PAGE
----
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Lock Haven Express: Monday, July 21, 1890 - Page 1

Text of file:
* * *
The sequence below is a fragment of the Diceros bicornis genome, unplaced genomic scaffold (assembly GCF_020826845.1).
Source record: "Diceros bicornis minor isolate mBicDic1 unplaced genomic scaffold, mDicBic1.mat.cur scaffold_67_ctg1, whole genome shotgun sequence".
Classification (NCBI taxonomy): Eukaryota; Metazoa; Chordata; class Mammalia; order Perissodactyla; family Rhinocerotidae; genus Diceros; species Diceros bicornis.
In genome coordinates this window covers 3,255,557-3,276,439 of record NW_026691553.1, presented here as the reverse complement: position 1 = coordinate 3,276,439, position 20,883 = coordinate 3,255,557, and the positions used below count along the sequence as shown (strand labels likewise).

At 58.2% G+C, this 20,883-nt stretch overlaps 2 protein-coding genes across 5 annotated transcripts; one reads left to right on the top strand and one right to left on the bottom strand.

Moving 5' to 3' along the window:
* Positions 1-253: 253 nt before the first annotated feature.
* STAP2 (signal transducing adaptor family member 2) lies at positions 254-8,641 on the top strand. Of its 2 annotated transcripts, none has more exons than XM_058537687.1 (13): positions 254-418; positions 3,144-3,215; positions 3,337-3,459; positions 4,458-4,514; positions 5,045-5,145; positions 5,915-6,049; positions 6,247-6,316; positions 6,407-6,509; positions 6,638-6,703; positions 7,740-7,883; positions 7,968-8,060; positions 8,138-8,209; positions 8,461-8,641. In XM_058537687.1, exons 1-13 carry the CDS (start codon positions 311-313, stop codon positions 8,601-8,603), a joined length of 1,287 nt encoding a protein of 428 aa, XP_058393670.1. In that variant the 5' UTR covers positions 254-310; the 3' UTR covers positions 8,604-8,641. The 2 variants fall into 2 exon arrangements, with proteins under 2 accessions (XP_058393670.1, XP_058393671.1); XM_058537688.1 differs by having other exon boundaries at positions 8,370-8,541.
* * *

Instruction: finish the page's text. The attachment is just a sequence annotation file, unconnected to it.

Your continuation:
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   Lock Haven Express (Newspaper) - July 21, 1890, Lock Haven, Pennsylvania                                oeti ttij ninth year-no. 120. lock haven, pa.. monday. july 21. 1890. price-two cents evening express the camp at mt. gretna KttiSLOK BROTHERS---WBU8HKM current comment. The melon trust lias been squashed aud the soda water apparatus trust has fizzled out. chaib1ia.S KEim will know a neap about State politics when the Republican party gets through with him iu November. Balttmokb haB just completed a new belt Una ruUroad, and now it is announoed that the Pennsylvania Railroad Is about to erect there, two exceptionally Urge grain elevators. Cuascelor vox Cafuiii is oitcu as authority for the statement that American bogs will be admitted into Germany after October next. It is pretty hard to keep tbem out anywhere. Skcristakt Winuom denies that the Treasury outlook ib as blue as has been reported. He assorts there will be no actual deficiency, bnt that there will bo a handsome sum in his hands after all the legal claims on the treasury have been fully satisfied. Ik a short time the oountry will have added to its other kiuds of money the Treasury Ballion Note under the silver law. The other kinds, with wbloh nearly everyone is familiar, are gold coin, Bilver coiu, gold certificates, silver certificates, greenbacks and national bank bills. The premium earned by the cruiser Philadelphia on her trial trip over the measurod course off Long Island, on the 25th nit., for her contractors, amounted to $102,400. The premium on the Baltimore was slightly in excess of this, aggregating $100,442. The government, it is said, is perfectly satisfied, and certainly the Cramps should be. It is to be hoped that the investigation by the Government Inspectors into the Lake Tepin disaster may result in deter, mining conclusively whether the ill-fated steamer Sea Wing was overloaded or in an unseaworthy condition, or whether she was improperly managed. If the resnnn-1 sibility ior the loss o' so many lives restB I on either her owners or her captain, they should be held to a strict aocount. On Wednesday last oie hundred and twenty members of the House of Representatives were announced as paired on a vote which was taken. That means that fully half that number were absent. They are either at their homes or else at some summer resort, and leave public affairs to take care of themselveB. They do not omit the important ceremony, however, of drawing their $5,000 per annum salaries. Under the laws of this Commonwealth a private citizen is exempt from ahuBe by newspapers.   While critioiBm of publio officials is allowable and while private wrong doers may be exposed if it can be shown that the motive is the public good, the citizen who in held up to ridicule by an unscrupulons editor is provided with p| remedy by the law if he sees fit to a*"'1 himsBlf of it.   Onr libel laws are,8ry severe, and entirely on tho sldeJ' "le citizen.    _ That the Ore drill is of us *118 �lu8tra ted in New York last F       "heo/ow 1 men and three women *T Taa�A ....     ,,,,   m  . . Union bui ding by the top of the Weste    . .7 a _ _., u.a �'�>end W its roof by a firemen who had r J .    ,       ,.ud.   The burning struc-rope haad over ,' . *   ,. , Jigh  above  surrounding ture towered   ? . � build ? s above the reach of the hi best) 'Jer' ^kfi imperiled men and .just have perished if the firemen baaT^ been skilled in climbing and in tj, use of ropes for reaching the roof. Senator Shereas lias expressed his purpose to retire from publio life at the end of Ids present Senatorial term on March 4, 1893, but his friends are strongly advising against this action. Mr. Sherman has been in publio life continuously for a period of forty years, and is, iu addition to being one of tho ablest men in public service, one of the mOBt thoroughly eqnipped and useful men in Congress. His retirement would leave a vacancy which very few men could properly fill, and take from Congress one of the most fritoUiReut, industrious and consientiuus workers ever connected with that body. Letter List. The following list of letters remain uncalled for in the Look Haven postofiice up to Saturday, July 10,,1890: A, E. Cole. Noricb Cimdman, John Crider, Miss Hannah A. Crowley, G. Pliable, M. Oorden, Miss Bessie Smith, Misb Nora Sh:\ffer, W. H-. Jackson, Percy Mar tin, Miss Maria Maier, Peter Martz, Alexander MoClintock, Miss AnnaJIc-Connell. Mrs. Jennie Miller, A. Nnwsfbd, George Snow, Mrs. Annie Staub, William Trout. Mrs. Annie Stiue, Mrs. Mary Sulli-vao, F. E. Wheeler. R. S. Barker, P. M. The State Guards to Have a Week of Eigid Instruction, A. BIG 0E0WD PBESEHT YESTEBDAY The Camp in a Perfect Sanltarj Condition Making Preparation for the Cowing of President Harrison and Secretary Proc. tor on Thursday-There Will be Two Review! of the Division Daring the Week. Mt. Gretna, July 20.-To-morrow the 9,000 or more soldiers in this tented field will begin the activities of camp life Yesterday aud to-day have been devoted principally to the business of preparation for the work of the week, and from the time the reveille sounds to-morrow morning until the echo of taps have died away in the surrounding hills Friday night there will be very little Ioaffng for the boys iu blue. General Hastings and acting Division Commander Snowden are two of the officers who believe that this week should be improved as a sobool of instruction, and the Natioual Guard will be benefited if the practical nature of the work that has been outlined for the period of the encampment Is an indieation. The inspection of the Ninth regiment yesterday afternoon was an illustration of the business-like oharaoter of the camp. To-morrow three regiments of the F irst and three of tho Seoond brigade will be inspected. THE PRESIDENT COMING. General Hastings received a letter from Major General Sohofleld to-day stating that ho would confer with President Harrison and Secretary of War Proctor as to the time of their departure for Mt. Gretoa. Colonel North and Colonel Erubhaar will go to Washington on Wednosday and ao-oompany the Presidential party to camp on Thursday morning. There will be reviews of the division, one by Governor Beaver on Wednesday afternoon and another by the presidential party on Thursday afternoon at 4:30 p. m ye^r%Blaa^rrgTir�^mo'r"rdw." Surgeon | General Reed, acootnpanied by Mayor Greenleaf, Assistant Surgeon General V. S. A., and Acting Division Surgeon Egle, inspected the camp to-day and reported a satisfactory condition. Lieutenant Bean, U, 8. A. is devoting his time exclusively to instructing the guard in guard duties. a WILLIAM8PORTER IJi'URED. Considering tho great rfowd few acoi dents have beej iepo*ed. the casualties being of   a  mini*   character.    James.] O'Donnell,  prlnite   in   Compamy   B, Twelfth Regi*161^ cut off the index finger of his left b>Gd to-day while ohopping wood.   I>utenaDt Marshall, of Battery A was -eriously hurt by being thrown from l,s horse.   All regiments that have not ^t been supplied with new 45 calibre will get them during the aamp. Outside of the usual religious servioes Ibis  morning  and  dress   parade   this evening the day in camp waB uneventful. POISONED BY EATING HAM. BASK   BALL  BKCOKD. The Three Organization* and Their Standing to Date. Gloucester-St. Louis 5, Athletics 1. Louisville-Louisville 7, Brooklyn li. Syracuse- Toledo 4, Syracuse 2. Roobester-Rochester 9, Columbus 4. Standing of the Clnbs. NATIONAL LEAGUE. Won. Lost. Philadelphia...^   26 Brooklyn.........1H   28 Boston.............47   21) Cinctnuall.......4'i   30 Won. Chicago............TO New York........12 Cleveland........21 Pittsburg.........17 Boston.. Chicago... PLAYERS Won. Lout. .......45   28 ..411   32 Brooklyn.........�   33 Philadelphia...*J   35 LEAGUE. New York Pittsburg. Cleveland. Bumilo...... Won. LutU. .......311    33 AMERICAN ASSOCIATION. Louisville........44 27 Athletic...........43 St. Lools..........41 31 Rochester........40 32 Won. Lost. ColumbUB.........:�f   37 Hyracuse..........31    411 Toledo..............30   37 Brooklyn.........20   50 Rei'.di;:s'B Trade and Labor Council has adopted resolutions condemning the members of Select Council who defeated tho ordinance granting the Pennsylvania Railroad Company the privilege of laying sidings in that city to reach a number of manufacturing establishments. Suicide By Illuminating Gas. Bktulehem, Pa., July 20.-This morning the dead body of a stranger was found In Fetter's hotel, this place, the msn having beeu asphyxiated by gas. IIo arrived at the hotel about midnight and registered as Moses Silverthoru, aud papers iu his clothing gave evidence that ho lived either in Lansdowne or Haradeu, N.J. It is supposed that on retiring be either aooidentty or purposely left the gas How after turning out the dame. The coroner's jury rendered a verdiot of suicide by illuminating gas. Machine Works liurncd. Vattebsos, N. J., July 20.-The extensive machine woiks of J.C. Todd, ouo of tho oldest manufacturing establishment^ iu this city, was destroyed by tiro eatiy IhiB morning, entailing a loss of about $100,000. Improving b Ite lit toilets Junit's C\ White, tbo popular meat dealer, has greatly improved the appearance of his residence on Church Btreet by giving it a fresh ooat of paint. Five l'cr(*uU8 Affected  by Meat TtUutud by tbe Heat. Philadelphia, July 20.-Five personB were poisoned by eating ham attbo board ing houBe of Mrs. Mary Stroud, No. 428 Canton etrnet, yesterday. They weio David Stroud, ihe husband of the bouse-keeper; Mrs. Sharpies?, her mother; Lizzie Woods, a boarder, and James J. Conklin. All of tbem are in a serious condition, Lizzie "Woods and James Conklin espeoially, but no fatal results aro expected. The ham by which they were poisoned was given to Mrs. Stroud by Mrs. Ickler. of No. 1018 Buttonwood street, for whom tbe former occasionally works. Some of it was placed on the dinner table yester-and was heartily partaken of. An hour or so afterwards the five diners were taken with severe pains, followed by vomiting and purging and cramps in tho stomach. Doctors were summoned, who at a late hour last night had succeeded iu greatly alleviating the sufferings of tbe poisoned. Dr. MoOombs, the attending physician said last night that the poisoning was due to the ham, a* Mrs. SharplesB ate nothing but that during the dinner, and no other food was on the table which oould poison them. The ham was not discolored, but the hot weather had caused putrefaction to take place. Coal From Colorado. W. H. Crotzer, of Delta, Colorado, a former resident of this couuty, has been visiting relatives in this county for some time. To.day he left at this office specimens of Anthracite coal found on tho North Fork of the Denver river, 25 miles from Delta, where mines are now being opened.' Tho coa! found there is the only Anthracite found in the Ute reservation. About 1C00 acres of the land has already been taken up. The vein, Mr. Crotzer says is inexhaustible. An easy grade railroad is laid out up Gunnison river to the mines which when built will make tLe facilities for marketing the coal very superior. Mr. Crotzer will leave for his western home again in a few days. tersely told happenings. All the Lato News and Views of the Oity Up to 3:00 P. It GOTTEN UP IN A EEABABLE POEM UESEKAL  fKEHOSI's WIDOW. Said to bo Wretchedly   Poor-A Plwa for Tardy Justice. to talk on the tariff WAR IN SAW SALVADOR. Mr. J. K Harder and bis frieud L, D. Dale, who started to ride from Clearfield to this city on bicycles Saturday, reached here about 7 o'alock that evening. Mr. Frank Harder and Mr. Thomas Ke&n, who left this city about 2 p. ra. Saturday on bicycles rode as far as Howard before they met the Clearfielders. The distance wheeled by Messrs. Harder and Dale was 01 � miles as registered by the cyclometer. The dusty condition of the roads prevented the making of batter time and the ride to Williams port on bicycles from this oity was given up and the trip made on a Beech Creek train to Williaraaport. Stealing >ew�papern. Complaints are frequently made of persons stealing the Express from the doors of subscribers. There is a party in the neighborhood of High street that is known to hare taken papers a number of times and unless they stop the practice tbe Express will have them arrested. Kicked ISj a Hone. Sara VVeller, of Flemington, was kicked by a horse at the Sagle Hotol Saturday evening. He was hitching the horse to a wagon when he received tbe blow from the horse'B foot. His injuries were painful for a short time but were not of a ser-Ioub nature. Twenty-Three to Nine. The game of base ball between the Young Americans, of this city and the Farrandsvllle club on Saturday, resulted in a victory for the Lock Haven boyfi. The score was 2a to 9. Tomorrow tbo same clubs will play a game in this city. Veteran LfRloii  Meeting. The members of the Union Vetorau Legion will meot this evening, and ten new members will be mustered in. Tbe Legion Is growing rapidly and bids fair to have a large membership. To Bore tor Oil. Money is being subscribed at Milton for the purpose of putting down a test well fur oil or gas. The enthusiasts who are furnishing the money will bo satisfied with either oil or gas. L.ATK   RENOVO   LOCALH. Rknovo, Pa., July 21st, 1800. The Rev. L. M. Wclksel, pastor of /.ion Lutheran ohureh, this place, arrived hero from Goshen, Ind,, Saturday night on Erie Mail with his bride and left this morning on Day Express for a two weeks tour in the eastern part of the State. May Bodily, a small girl, fell f.om a swing yosrerdny afternoon and was badly mjmed about tho head. A wreck occuued yesterday fommmi near Uatbburn oausod by a broken axlo. Mrs. .Janetlc Urowuand Master Maleom McCallutu, who bvtvti beeu spending tlio past two remits at Reading, have returned home. Mr. and Mrs. Simeon P. iVertz, of Bradford, Pa., ate here visiting friends. Death of a Young I*dy-Brought Here for Burial-A FUaiant Ride-Board of Trade MeetinE-W. C. T. U. MeeUu*- Sunday Schools to picnic-A Prize for the Most popular Teacher. Miss Nellie J. Myers, daughter of Mr, and 3Irs. Theodore Myers, died on Saturday afternoon last of consumption of the luugs, superinduced by an attack of la grippe. Her funeral will take place tomorrow afternoon, from tbe house of hsr parents in Lockport, at 2 o'clock. The faueral servioes will be held in the 31. E. Church at Dunnstown, and will be conducted by Rev. R. W. Perkins, pastor of the Baptist Church. Miss Myers was in her nineteenth year. She was a graduate of tbe Lock Haven High School, class of 1890, When only thirteen years of age she united with the Baptist Church and has since been an earnest, aative christian worker. She was a member of the church choir and a teacher in the Sunday sobool. During her long illness she bore her sufler-ings patiently and her death was calm and peaceful. High Walor Marki. A painter is at work to-day painting figures on two of the piers of tbe river bridge for tbe purpose of indicating the correct stage of the water in tbe river. The piers nearest the shore on each side are being marked with white figures on a black back ground. Tho figuring will be correct from low water mark and easily seen from either shore. ^Tbe money to pay for having tbe work was raised by contributions from persons who are usually interested in knowing theexactand correct stage of tbe water during a Hood. John Bentley, of Look port, is doing the work. The Cold Ware. Thw Inw lomnArfttnra vtt*tatAav ami luat season of tbe year, and fires were lighted in many houses in order to make them oomfortable for the inmates. Fears of frost were entertained last evening, but so far as can be learned there was none in this immediate vicinity. Mr. J. W. Christ-man, who has a saw mill on the head waters of Lick Run, was in tbe city today ami stated that tbe temperature was very low there this morning and ice formed on the boards in front of his house where water had been thrown. Brought Here for Barinl. Tbe body of Mrs. Goodman, whose death occurred in the passenger station at Hyner, was brought to this oity Saturday evening and taken to the residenoe of David Dubler, corner of Church and Vesper streets. The funeral took place this morning. The remains wore taken tq, the Gorman Settlement where services were held and interment made.   Mrs. Goodman was aged 55 years. Seven Honrs Sleep Needed. "There is not one man or womaa in 10,-000 who can afford to do without seven or eight hours sloop," says T. Do Witt Tal-mage in the Ladies' Home Journal. "If you ean get to bod early then rite early," he says. "If you eannot get to bed till late, then rise late. It may be as Christian for one man to rise at 8 as it is for another to get up at 5. I counsel my readers to get up when they are rested." LodRe Dedication. The Odd Fellows of Philipshurg will dedicate their new lodge building October 15, and the event promises to be a big day in the history of Pbilipsbnrg. Tho Grand Lodgo oflioers will be prcstut at the dedication of tho new building. A Pleasant Klde. A largo number of Lock II ivco people enjoyod tbo "ploannio yesterday of a carriage ride to Jersey Shore and return. Tbe day was pleasant aud aside from the dusty roads the trip was a delightful one. W C. T. V. Meatloj?. Tito weekly meeting of the W. C. T. U. will litke place to morrow evening at 7 o'clook, instead of tbo afternoon as bore tofore, and will continuo to meet in tho evenings uutil further notice. Frederick atr�Met*� Fnneral. The funeral of Frederick Strasser at Chatfaama Run yeatcrdny was largely attended. Tho procession of vehicles which followed tbe body to the cemetery, was nearly a mile in length. Festival �nd Ball. A festival aud ball for tho benefit of the Keystone Lodge of CcluVed Masons will be held August 7ib. A good timo in promised to nil those wto attend. Further partieulnrs later. Board of Trade Meeting. A regular meeting of the Board of Tiado will be held ibiscvoniigat So'olook. There aro special reasons why every member * should be in attendance. Under the heading "An Appeal to the Nation for Tardy Justice," tbe New York Commercial Advertiser prints an editorial strongly eulogistic of the late Geueral John C. Frerooot, in which it declares that his widow and daughter are wretchedly poor, aim oat penniless. It says: "His widow, the daughter of Senator Benton, of Missouri, has scarcely any means, and ber two sons, who are married and have children, are portionless lieutenants ip the navy and army. She has for some years earned something by her pen- how much those familiar with tbe wages of Uturature need not be told. She is in delicate health, and all her strength will be needed to complete the seoond volume of her husband's memoirs, which promises to be of extraordinary interest, and to finish which she will regard as a sacred duty to him. She has been, in her way, as patriotic as be. Sbe baa been since 16, when she became his wife, his devoted helpmate, and the encourager of bis every ehterprise. She deserves, in a measure with him, excellently of the republic. Will the republic allow ber to be in need? Will it not furnish her with enough to live respectably for ber few remaining year6? Shall it be said that the country, which is squandering millions on pensions to soldiers of doubtful record and uncertain desert, refuse a much merited pension to the widow of one of its heroes, to whom it owes more than can be recounted? Surely he received small returns in life for all he had done. It is not yet too late to recognize his claims by common justice to bis widow."  The rest of the editorial, which is near- ' ly two columns in length is devoted to a' review of General Fremont's romantio ] career, and some of the passages are as follows: ' :He was iu London, dining in company ! with several of his compatriots, gathered j there to conclude the final terms of the o~* '�-t-------� --X-.--^.t^.. J fore, when the firing of Fort Sumter was announced. Tbe news suspended the business in hand at once. "Fremont, without a moment's delay, rote to President Lincoln, offering his servioes as colonel to tbe oavalry. He was appointed major general, and when his appointment was wired to him he was at dinner with a nobleman In the north of England. He excused himself to the host went to London that evening and the next day crossed over to Paris, where he purchased in his own name a lot of arms for the Government, which the Government, by the way, declined to take, though it afterward paid a much higher price for tbe same kind of weapons. He lost no time in returning home and speedily assumed command of his department in St. Louis. In August of the same year he issued his famous order emancipating tbe slaveB of the masters in his district who had taken up arms against the United States. The President dlseaproved of the order as unauthorized and premature, and asked the General to recall It, which be refused;, whereupon it was officially annulled, and be was relieved of bis command a few weeks later. Fremont thus sounded the keynote of the war and anticipated the emancipation proclamation by nearly thirteen months. Fremont had various causes of grievance against tbe Government. But when did be complain? Did he ever write letters to the uewspapers or seek to be interviewed? He was nobly proud; he endured in silenoe. Republloa have been called ungrateful since tbe days of ancient Athens. Ours has often proven so. But we do not believe it will prove so in the present instance. The people will see if we mis take not, that it discharges part of its duty to the memory of its gallant Pathfiuder. He is one of the most romantic and pic-toral figures iu our history. He is one of the striking oharacers that seem destined to live. The next century, wo predict, will value and honor him more than he is valued to day. He appears to be embalmed fur the future. PKItSCNAL    PKNCILINGS. Five Persons PoUoned by Eating  Boiled Ham. Tainted With Heat-We*t�rn Railroaders Wages Advanced-Suicide by II-lainliiatlnK Gas-Large Machine Works f~     Barned. WAsniNOTOS, July 20.-Tbe debate on the tariff bill is expected to begin in the Senate to-morrow. Tbe understanding is that in tbe morning hour tbe Indian appropriation bill shall be taken up and considered until 2 o'clock, aud then give way to the tariff bill, the consideration uf the former to be resumed on tbe succeeding days in the morning hour, if necessary. Senator Voorhees has stated his intention to deliver a general speech on the tariff Monday. Tbe Republicans do not intend under the present arrangement to engage in a general debate on the bill. Therefore a Democratic Senator will make the opening speeuh. Tbe Republican members of the Finance Committee have been informed that the Democratic minority will not make a formal report against the passage of the bill. No effort will be made this week to secure consideration of the River and Harbor bill, but if the debate on Tariff bill proves to be protracted its managers will consent to set aside the bill informally to permit tbe River and Harbor bill to come before the Senate. Nothing definite has been decided respecting the Republican cauens upon the Election bill, which is being prepared by the majority of tbe Committee on Privileges and elections. It is said as soon as it is ready for inspection and discussion a caucus will be called to determine what shall be done with it. In the House this week the program of business has been partially outlined by a special order. To-morrow votes are to be taken on tbe amendments to the Original der, and will occupy tbe time Tip to Thursday. There is a disposition to debate at length the conference report on the Dis-triot of Columbia appropriation, and if It is taken up for consideration Thursday os Friday it will probably occupy the remain* der of the week, otherwise tbe Election Committee may be expected to fill in tbe time with tbe pending Virginia and South Carolina contested election oases. Latent   Garni p    About   V�n    and     Your Friends. Miss Minnie Wilkinson, of Duncannon, arrived in this city on Saturday to visit old friends. Mrs. Russell Hutchison, of Williams-port, is visiting friends in this oity and Mill Hall. Mr. Jacob Bauui, and sister, Mlaa Hilda Baum, of Bellefonte, spent Sunday with friends in this oity. Cyrus M. Elliott and Frank G. Knights, who graduated at tbo Willianisport Commercial College, have returned to this city. Mrs. Mack English, of Renovo, who has beeu visiting her parents in this city for some time, returned home Saturday accompanied by her Bister, Miss Delia Ames, The Debate Will Probably Begin in the Senate To-Day. PKOGBaM FOE THE WEEK'S WORK Coal Operators Strike a> BonaDXa. Schahtos, P*., July 20.-A.bout two months ago William Moore, of West Market street, sold 100 aores of land situated in Dioksou borough, just aoron the oity line, to Messrs. Banner, Watkins and Williams, aoal operators. Theprioe was $25-000. Boon after the land had been deeded over the new owners ereeted a MoEthen mine drill upon the place, and in a few days the huge auger was penetrating the bowels of the earth. This set Moore to thinking, and two weeks ago be sought tbe coal operators and offered them $30,000 to sell back. 'We would not sell for ten times that sum," replied |tho arteeians, and the old man turned away murmuring words of regret at having sold the farm. On last Wednesday* morning the drill broke through a vein of aoal 10 feet thick at tbe depth of 150 feet. The ooal is of tbe finest quality, and there are "millions in it" for the new owners. The value of tbia land now is estimated at over $1,000,000. This opens up a new coal sub-field, and in a locality where the presenee of eoal was not even suspected. Their Waffcs Advanced. Cincinnati, July 20.-An amioable settlement of the present troubles on the Big Four was reached yesterday. The wages of the passenger engineers and firemen on the Big Four are advanced to $3.50 per 100 miles for engineers and 55 per cent, of that amount for Bremen, The old Bee line freight engineers and firemen were granted an advance to $4 per 100 miles for engineers with 55 per coot, of that rate for firemen. Tho Louisville aud Nashville road has also made a satisfactory settlement with its brnkemeD aud switchmen. A Cosily Fire at l.yken�. Hahuisbuku, Pa., July 20.-A speoial from Lykcns to the Morning Call says that shortly before noon this moruiug the slopB house at the Short Mountain Colliery was eutirely destroyed by Are. TUo qause is unknown. The loss is $50,000; covered by insurance. The destruction of this building will throw several hundred men out of employment for some months. Robbers in Phlll|isbare. From tho Pbilipsburg Journal it \* learned that burglars entered the residences of a number of citizeua of that place last Friday night. The robbers bo-cured considerable money, silverware and other valuables, and tools left behind leads to tho conclusion that they were professionals. Look out for them. A Battle Id Which Guatemalans Were Defeated, Citt ov Mexico, July 20.-El Universal publishes an aocount of a battle between Guatemalans and San Balvadorians in San Salvador, in which tbe former were defeated with heavy loss. The Guatemalan forces numbered 0000. General Barrun-dia, the Guatemalan refugee, has left Oaxaaa to take part in the war. Be will probably raise the standard of revolt in Guatemala. Private telegram* from San Salvador say that tbe San Balvadorians captured the Guatemalan artillery in the battle wbiob took plaoe on Thursday. It is rumored that President Barrllos, of Guatemala, talks of resigning. A lather Died to Save His ChUdrea. Jebset Citt. N. J.,~ July 20.-Thomas J. Farquar, of No. 15 Yale avenmyJersey City, went on a orabbing expedition yesterday with bis three boys, �ged 5,8 and 10 years. While crossing the tracks of tbe Newark and New York Railroad, near tbe Morris Canal bridge on their way home, an outgoing train approached, and Farquar thrust the children aalde and then stepped off tbe track himself to be struck and killed by an incoming train, which he had failed to notice. Tbe children were unnerved by the tradgedy, and two of them were thrown into convulsions. All three were'taken home by railroad employes. Farquar was employed in tbe dry goods house of Sweetzer, Pembroke & Co., Broadway New York. He leaves a widow and foar children. � TJnlqae Cream Extractors. In a very short time batter-making by machinery has been brought to a degree of perfection no; dreamed of a few years ago. Recently a test was made on a dairy -farm in Erie county and in exactly one hour and fifteen minutes oows were milked, tbe cream was extracted and churned and over one hundred pounds of batter made. Tbe process by which the oream is extraoted from fresh milk is simple, but much better than the old way of allowing it to eome to the top of conveyed to a revolving ean whiob looks very muoh like a water cooler. This extractor has about 6,000 revolutions a minute. The oream, being light, goes to the top of the can and when it reaches a certain height flows oat. The milk, being heavy, stays at tbe bottom and goes out through another spigot. Tbe contrivance is worked by horse power. A large number of these extractors are in use in Chautaqua county, N. Y., where there are many large dairies. Such results are calculated to make farmers' wives rob tbeir eyes and wonder what we will do next.__ A Prlxe For the Most Popular Teacher. Satterlee & Fox, the grocers, offer free a handsomely deoorated chamber set to tbe most popular lady school teacher In Lock Haven. Tbe winner to be decided by ballot, whiob must be cut from tbeir advertisement. Read their "ad" for particulars. The Judges to see that the votes are eorreotly counted are City Superintendent John A. Kobb, Prof. James Eldon, principal of tbo Normal Sobool, and Mayor Mason. The count of votes will be announced each Monday morning. until the prize is awarded. Sunday Schools to Picnic. OnTbursday, July 31st, tbe Great Island Presbyterian Sunday School, Trinity M. E. Sunday school, the Fourth Ward Mission M. E. Sunday school and East Main street M. E. Sunday school will picnic at Nippo-no Park. There will be excursion rates for tbe trip. Tbe English Lutheran Sunday School will picnic at tbe same plaoe on Wednesday, July gOth. The German Lutherans will bold their annual picnic in Btrayer's Grove, on Thursday of this week. Juniata YelleyCamp. Tbe eighteenth annual session of the Juniata Valley earap-meeting association will commence Tuesday, August 12, and close Friday, August 22. The usual preparations have been made, and it is ex-peoted to be the largest camp ever held. With tho addition of an artesian well, botol and other conveniences, it is one of the best situated grounds in the State. Young Men's Brpubllcsn League. Au etfort is being made to^ organize a Youug Men's Republican League in Tyrone. It is estimated that a clab of one hundied active members can be enrolled. Suitable quarters will be secured aud tho organization conducted similar to tbosa of large cities. Tho returns from the country districts are being rapidly received at tbe census offioe. The count, bowever, will be confined to the large cities until they are disposed of. Thus far tbe count b&s exceeded fifteen millions, but as each schedule is verified by a second count tho actual number counted exceeds thirty millions. A night force of counters has been employed and will be continued until the count of the entire country Is completed and veri-. tied. From this time it is expected that 1 the daily oount will average about two millions.